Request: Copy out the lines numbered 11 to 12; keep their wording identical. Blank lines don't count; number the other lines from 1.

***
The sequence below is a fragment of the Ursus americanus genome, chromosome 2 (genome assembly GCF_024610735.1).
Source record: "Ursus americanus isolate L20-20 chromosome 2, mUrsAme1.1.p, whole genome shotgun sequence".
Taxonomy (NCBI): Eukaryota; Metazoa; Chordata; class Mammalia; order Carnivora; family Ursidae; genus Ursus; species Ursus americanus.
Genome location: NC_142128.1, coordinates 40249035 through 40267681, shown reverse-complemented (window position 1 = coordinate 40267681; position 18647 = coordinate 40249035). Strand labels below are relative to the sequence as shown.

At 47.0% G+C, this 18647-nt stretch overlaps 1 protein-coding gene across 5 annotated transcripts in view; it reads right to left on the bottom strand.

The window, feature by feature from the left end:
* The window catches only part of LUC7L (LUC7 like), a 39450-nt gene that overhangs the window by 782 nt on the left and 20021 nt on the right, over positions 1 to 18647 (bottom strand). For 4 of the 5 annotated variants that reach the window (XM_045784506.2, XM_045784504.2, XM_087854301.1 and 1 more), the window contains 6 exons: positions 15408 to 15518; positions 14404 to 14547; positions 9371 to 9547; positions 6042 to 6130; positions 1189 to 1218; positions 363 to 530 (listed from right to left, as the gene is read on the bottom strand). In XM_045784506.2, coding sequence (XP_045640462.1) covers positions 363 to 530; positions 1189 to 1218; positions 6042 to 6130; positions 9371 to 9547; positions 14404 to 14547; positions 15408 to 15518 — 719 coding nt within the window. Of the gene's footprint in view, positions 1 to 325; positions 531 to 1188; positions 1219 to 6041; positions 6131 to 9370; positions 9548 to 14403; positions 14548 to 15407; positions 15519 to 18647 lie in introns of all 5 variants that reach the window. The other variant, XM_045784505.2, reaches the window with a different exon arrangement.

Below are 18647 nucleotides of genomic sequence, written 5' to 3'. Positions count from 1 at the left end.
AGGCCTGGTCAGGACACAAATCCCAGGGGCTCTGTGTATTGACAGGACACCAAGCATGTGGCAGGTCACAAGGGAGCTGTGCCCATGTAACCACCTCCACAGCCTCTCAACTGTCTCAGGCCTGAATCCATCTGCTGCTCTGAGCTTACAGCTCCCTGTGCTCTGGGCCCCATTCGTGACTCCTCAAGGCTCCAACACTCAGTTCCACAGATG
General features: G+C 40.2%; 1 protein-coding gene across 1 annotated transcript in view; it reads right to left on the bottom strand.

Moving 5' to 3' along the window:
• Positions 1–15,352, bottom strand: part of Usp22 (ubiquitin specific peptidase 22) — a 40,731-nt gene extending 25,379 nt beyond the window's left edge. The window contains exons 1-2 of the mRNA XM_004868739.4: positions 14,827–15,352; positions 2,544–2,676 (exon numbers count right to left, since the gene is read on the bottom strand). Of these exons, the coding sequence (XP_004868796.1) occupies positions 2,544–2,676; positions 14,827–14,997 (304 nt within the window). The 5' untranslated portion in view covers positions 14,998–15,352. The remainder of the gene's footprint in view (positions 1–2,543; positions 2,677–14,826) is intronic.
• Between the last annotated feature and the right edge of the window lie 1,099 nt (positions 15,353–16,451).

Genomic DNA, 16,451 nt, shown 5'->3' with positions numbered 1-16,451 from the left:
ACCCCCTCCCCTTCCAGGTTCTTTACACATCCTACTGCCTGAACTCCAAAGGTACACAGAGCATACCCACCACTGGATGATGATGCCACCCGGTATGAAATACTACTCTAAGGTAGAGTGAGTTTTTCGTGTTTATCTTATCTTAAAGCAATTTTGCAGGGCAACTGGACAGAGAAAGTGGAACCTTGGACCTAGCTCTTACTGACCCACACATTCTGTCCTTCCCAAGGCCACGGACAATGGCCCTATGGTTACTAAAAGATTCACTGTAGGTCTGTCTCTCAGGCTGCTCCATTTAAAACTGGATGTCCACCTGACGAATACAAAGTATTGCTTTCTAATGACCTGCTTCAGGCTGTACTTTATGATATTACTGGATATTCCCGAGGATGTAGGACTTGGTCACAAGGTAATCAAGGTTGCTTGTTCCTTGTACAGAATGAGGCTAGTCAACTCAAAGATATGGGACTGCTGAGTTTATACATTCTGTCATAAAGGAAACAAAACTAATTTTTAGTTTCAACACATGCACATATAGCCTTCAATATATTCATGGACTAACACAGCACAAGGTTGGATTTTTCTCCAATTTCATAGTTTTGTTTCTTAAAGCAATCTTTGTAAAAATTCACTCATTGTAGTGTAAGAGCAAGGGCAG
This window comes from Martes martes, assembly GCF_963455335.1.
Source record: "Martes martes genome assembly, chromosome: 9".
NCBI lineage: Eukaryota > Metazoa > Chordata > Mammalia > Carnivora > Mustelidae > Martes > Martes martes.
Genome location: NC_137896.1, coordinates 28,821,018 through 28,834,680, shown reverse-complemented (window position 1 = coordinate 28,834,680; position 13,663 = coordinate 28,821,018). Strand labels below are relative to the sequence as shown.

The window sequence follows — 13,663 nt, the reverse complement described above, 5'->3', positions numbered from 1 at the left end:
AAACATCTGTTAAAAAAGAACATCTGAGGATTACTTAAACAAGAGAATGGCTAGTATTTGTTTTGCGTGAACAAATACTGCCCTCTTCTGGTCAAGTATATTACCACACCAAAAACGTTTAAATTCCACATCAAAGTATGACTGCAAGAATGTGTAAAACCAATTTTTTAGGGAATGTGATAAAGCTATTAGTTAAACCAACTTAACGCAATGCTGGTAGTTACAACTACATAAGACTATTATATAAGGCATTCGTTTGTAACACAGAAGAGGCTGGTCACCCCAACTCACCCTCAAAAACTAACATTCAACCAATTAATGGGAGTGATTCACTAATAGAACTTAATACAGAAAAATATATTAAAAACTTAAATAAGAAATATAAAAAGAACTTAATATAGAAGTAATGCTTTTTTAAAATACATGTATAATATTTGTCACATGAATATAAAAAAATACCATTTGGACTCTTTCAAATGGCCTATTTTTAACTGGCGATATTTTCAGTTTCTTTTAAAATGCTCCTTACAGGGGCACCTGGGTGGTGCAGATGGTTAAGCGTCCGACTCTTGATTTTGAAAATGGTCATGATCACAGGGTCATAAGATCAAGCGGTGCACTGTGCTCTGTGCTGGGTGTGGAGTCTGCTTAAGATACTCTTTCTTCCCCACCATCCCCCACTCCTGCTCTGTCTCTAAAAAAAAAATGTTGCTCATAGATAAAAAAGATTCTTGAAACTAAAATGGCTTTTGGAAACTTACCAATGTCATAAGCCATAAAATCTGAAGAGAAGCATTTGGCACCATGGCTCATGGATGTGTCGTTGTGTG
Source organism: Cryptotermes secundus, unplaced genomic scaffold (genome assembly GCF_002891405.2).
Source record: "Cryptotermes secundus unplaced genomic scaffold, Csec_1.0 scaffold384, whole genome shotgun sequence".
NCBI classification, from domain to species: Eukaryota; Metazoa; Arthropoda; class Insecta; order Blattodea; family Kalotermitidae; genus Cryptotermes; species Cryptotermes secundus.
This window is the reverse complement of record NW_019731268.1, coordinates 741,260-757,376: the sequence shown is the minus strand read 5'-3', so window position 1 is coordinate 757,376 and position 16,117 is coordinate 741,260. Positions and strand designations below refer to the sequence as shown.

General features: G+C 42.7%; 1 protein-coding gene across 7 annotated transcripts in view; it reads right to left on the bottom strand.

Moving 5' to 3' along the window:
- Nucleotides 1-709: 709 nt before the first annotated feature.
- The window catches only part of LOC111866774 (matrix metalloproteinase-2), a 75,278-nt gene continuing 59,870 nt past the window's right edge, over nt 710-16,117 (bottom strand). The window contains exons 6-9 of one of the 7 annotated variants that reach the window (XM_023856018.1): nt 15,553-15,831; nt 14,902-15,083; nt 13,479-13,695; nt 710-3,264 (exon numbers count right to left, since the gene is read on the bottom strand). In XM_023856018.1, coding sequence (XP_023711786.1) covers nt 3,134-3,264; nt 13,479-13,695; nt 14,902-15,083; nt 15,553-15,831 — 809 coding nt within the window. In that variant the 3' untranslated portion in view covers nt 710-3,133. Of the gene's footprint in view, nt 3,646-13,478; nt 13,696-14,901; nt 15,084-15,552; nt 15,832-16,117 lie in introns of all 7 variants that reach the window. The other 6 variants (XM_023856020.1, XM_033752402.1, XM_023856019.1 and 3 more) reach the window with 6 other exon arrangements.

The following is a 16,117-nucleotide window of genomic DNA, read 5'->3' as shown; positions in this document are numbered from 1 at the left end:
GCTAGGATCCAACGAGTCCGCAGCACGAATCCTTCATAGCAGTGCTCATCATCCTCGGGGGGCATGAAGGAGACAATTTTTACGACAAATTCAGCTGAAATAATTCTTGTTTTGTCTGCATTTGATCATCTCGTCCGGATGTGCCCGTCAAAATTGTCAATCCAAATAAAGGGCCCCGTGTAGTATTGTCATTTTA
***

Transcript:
Moving 5' to 3' along the window:
• Positions 1–15,352, bottom strand: part of Usp22 (ubiquitin specific peptidase 22) — a 40,731-nt gene extending 25,379 nt beyond the window's left edge. The window contains exons 1-2 of the mRNA XM_004868739.4: positions 14,827–15,352; positions 2,544–2,676 (exon numbers count right to left, since the gene is read on the bottom strand). Of these exons, the coding sequence (XP_004868796.1) occupies positions 2,544–2,676; positions 14,827–14,997 (304 nt within the window). The 5' untranslated portion in view covers positions 14,998–15,352. The remainder of the gene's footprint in view (positions 1–2,543; positions 2,677–14,826) is intronic.